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TCU middle schoolers hear firsthand account about living with depression
Le Center Leader - 2/20/2018
One in five Americans has a diagnosable mental illness, whether it's depression, anxiety, or an eating disorder. Two thirds of those individuals are not seeking help, which leads to an increased chance of dying by suicide. Approximately 40,000 suicides are reported per year.
David Romano, a speaker with the national nonprofit organization Active Minds, shared these statistics at the beginning of his talk to TCU Montgomery Middle School students Tuesday, Feb. 13. A Duluth native, Romano silently battled depression during high school. He now he travels around the country as an Active Minds speaker to share his story and promote mental health.
Romano's talk was an eye-opener for seventh-graders Henry Schendel and Emily DeGrego. What surprised them most was that so many people who have depression keep it to themselves.
"You can't take this stuff lightly," said Schendel. "It's a big deal, and it's pretty emotional."
Said DeGrego: "[I learned] when you don't ask for help, it just piles up. You can tell your parents, and if your friends have depression, you can ask if they need help."
Romano told the students he recently completed the first solo bike across America for mental health from San Francisco, California, to Washington, D.C. His trek involved intense weather conditions, being chased by animals and laborious uphill pedaling.
"I got scared and felt alone on the trip and wanted to give up, but I realized this was a physical representation of what the struggle with mental illness is like," said Romano.
Romano's battle with depression began before he knew the meaning of the word. Looking up to his tough and reserved father and older brothers, Romano viewed his sensitivity as a negative trait. Feeling inadequate, he stifled his emotions.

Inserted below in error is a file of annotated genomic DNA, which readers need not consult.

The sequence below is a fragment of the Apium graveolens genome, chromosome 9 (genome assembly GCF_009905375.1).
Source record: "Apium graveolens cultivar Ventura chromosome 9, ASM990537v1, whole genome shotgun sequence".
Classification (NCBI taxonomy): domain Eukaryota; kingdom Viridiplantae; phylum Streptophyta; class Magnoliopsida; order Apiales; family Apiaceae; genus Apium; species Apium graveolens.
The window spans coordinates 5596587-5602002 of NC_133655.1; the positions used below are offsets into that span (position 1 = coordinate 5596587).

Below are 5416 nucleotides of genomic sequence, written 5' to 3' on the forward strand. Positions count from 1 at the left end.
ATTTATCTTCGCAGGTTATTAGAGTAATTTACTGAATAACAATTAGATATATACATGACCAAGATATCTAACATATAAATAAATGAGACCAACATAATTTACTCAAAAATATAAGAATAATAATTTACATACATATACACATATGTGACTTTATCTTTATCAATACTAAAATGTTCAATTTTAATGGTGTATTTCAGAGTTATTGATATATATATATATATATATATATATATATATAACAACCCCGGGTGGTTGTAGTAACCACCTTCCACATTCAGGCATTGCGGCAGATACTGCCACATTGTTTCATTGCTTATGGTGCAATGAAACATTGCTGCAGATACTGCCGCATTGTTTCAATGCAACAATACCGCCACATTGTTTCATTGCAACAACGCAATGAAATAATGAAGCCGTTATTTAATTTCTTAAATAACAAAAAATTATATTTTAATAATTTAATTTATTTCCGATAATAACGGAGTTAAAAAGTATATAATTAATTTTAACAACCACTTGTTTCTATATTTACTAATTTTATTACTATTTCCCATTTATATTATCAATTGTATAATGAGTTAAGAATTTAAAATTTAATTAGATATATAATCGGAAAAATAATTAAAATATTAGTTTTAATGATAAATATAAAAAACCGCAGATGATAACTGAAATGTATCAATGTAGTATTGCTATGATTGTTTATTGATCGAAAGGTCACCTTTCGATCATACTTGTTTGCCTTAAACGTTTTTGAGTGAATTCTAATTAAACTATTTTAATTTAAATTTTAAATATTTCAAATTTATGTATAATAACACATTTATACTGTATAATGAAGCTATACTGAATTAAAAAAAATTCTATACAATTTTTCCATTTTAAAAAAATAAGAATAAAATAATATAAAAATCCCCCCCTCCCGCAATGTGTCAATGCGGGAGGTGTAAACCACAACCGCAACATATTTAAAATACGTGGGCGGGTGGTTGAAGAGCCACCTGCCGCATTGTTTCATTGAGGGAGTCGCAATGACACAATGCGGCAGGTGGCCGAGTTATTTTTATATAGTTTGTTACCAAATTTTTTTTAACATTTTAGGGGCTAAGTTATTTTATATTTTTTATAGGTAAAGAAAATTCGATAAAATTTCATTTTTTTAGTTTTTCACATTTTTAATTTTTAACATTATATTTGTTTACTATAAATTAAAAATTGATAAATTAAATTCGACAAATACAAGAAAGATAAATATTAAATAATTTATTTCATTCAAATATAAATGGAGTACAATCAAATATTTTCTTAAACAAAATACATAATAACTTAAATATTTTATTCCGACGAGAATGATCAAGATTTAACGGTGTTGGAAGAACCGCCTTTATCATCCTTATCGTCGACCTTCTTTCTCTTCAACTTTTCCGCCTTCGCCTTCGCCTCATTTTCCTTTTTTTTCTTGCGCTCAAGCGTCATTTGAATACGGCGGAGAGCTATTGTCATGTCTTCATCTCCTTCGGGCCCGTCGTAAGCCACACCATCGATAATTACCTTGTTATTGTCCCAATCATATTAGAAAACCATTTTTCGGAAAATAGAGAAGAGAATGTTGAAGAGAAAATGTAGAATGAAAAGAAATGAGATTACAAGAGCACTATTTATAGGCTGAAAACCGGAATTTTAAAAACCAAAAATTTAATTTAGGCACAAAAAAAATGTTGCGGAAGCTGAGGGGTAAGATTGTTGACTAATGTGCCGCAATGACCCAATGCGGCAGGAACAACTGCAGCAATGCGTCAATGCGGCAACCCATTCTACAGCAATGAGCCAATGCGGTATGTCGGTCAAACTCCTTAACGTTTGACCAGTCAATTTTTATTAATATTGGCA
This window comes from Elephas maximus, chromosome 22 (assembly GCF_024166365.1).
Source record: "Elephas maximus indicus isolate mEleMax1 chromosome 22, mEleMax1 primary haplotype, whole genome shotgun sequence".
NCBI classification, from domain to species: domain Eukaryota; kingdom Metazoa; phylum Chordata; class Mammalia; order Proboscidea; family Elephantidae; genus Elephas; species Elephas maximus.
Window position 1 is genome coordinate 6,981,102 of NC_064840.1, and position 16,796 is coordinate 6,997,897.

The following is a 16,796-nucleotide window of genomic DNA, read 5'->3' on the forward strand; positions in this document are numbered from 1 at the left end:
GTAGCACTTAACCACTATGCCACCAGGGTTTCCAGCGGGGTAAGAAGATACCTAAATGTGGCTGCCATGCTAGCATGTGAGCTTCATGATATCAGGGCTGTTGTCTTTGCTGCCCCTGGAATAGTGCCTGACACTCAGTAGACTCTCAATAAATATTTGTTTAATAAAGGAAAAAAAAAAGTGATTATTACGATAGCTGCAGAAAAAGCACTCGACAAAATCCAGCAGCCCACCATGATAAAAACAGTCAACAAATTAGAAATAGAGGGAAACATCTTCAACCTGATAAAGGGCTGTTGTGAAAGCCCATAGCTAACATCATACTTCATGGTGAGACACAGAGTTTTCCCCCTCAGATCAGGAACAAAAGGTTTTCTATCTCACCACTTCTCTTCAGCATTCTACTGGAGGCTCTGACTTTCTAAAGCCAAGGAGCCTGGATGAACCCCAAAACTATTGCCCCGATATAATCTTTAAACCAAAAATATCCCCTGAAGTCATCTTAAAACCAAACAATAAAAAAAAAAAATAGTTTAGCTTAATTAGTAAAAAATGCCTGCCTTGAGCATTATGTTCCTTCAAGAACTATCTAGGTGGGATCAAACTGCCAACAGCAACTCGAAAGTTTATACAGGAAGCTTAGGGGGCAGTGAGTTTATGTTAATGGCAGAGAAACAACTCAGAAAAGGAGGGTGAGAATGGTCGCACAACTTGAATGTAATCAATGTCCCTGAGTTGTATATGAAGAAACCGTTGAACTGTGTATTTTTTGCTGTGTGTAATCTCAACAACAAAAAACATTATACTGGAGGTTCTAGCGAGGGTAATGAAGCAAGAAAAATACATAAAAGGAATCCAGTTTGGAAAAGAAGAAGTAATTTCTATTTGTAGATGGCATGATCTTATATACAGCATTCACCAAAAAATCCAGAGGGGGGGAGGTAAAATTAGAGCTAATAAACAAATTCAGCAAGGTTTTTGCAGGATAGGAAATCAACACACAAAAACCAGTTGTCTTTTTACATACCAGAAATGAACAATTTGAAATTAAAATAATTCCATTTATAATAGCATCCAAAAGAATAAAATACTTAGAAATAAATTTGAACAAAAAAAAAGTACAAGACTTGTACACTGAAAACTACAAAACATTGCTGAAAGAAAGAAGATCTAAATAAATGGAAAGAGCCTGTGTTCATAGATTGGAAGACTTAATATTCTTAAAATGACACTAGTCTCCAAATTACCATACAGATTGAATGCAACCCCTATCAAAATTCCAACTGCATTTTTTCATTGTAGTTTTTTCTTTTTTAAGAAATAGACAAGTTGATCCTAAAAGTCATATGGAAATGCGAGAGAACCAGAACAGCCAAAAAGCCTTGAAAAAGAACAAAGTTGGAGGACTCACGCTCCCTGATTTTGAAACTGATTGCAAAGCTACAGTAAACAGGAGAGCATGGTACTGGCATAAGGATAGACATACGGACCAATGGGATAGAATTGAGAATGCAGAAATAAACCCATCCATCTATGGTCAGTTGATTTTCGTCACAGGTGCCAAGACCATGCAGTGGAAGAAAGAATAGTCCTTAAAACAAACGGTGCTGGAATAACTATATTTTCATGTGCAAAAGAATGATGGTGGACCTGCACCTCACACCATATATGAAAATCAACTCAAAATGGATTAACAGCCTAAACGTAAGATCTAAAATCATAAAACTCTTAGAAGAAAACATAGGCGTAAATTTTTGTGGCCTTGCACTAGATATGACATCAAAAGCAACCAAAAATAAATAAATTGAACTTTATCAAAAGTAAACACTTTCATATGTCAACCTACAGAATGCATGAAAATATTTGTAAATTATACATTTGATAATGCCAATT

"I felt like every word, every action had to be perfect in order to feel adequate," said Romano.
In a 10th-grade health class, Romano received a list of depression symptoms and identified with such signs as trouble concentrating, losing interest and isolating. He showed the paper to his mom, and though the two of them were puzzled by the possibility that he might have depression, a doctor confirmed it a couple weeks later.
Discouraged when therapy and medication didn't fix his problems right away, Romano gave up treatment and quit all the extra-curricular activities that helped him cope with depression.
"Finding the right treatment is like dating," said Romano. "You're not necessarily going to marry the first person you date, and the right treatment may not be the first one you try."
During his junior year of high school, Romano said his grades plummeted, he got arrested for stealing, abused substances and attempt suicide. But what scared him the most that year was admitting he had depression and needed help.
A turnaround happened for Romano when he was called to his high school counselor's office. With Romano's dad in the room, the counselor told him, "Everything's going to be OK, and we're going to get you help."
Romano said that was the first time he felt a glimmer of hope in a long time and also the first time he saw his dad, who he thought of as "Superman," cry.
"I realized then what it meant to be resilient, to be a man," said Romano. "That courage to be vulnerable is one of the toughest things you can do."
Although Romano made a breakthrough his senior year in seeking out treatment, depression followed him to college and took ahold of him until a professor got him back on track with the words, "You're not alone."
"I want to make it very, very known that I still struggle, but it's OK to not be OK; it's OK to struggle," said Romano. "If you're out there silently struggling, find that strength to reach out. I promise you, if you reach out to somebody, somebody will reach out back."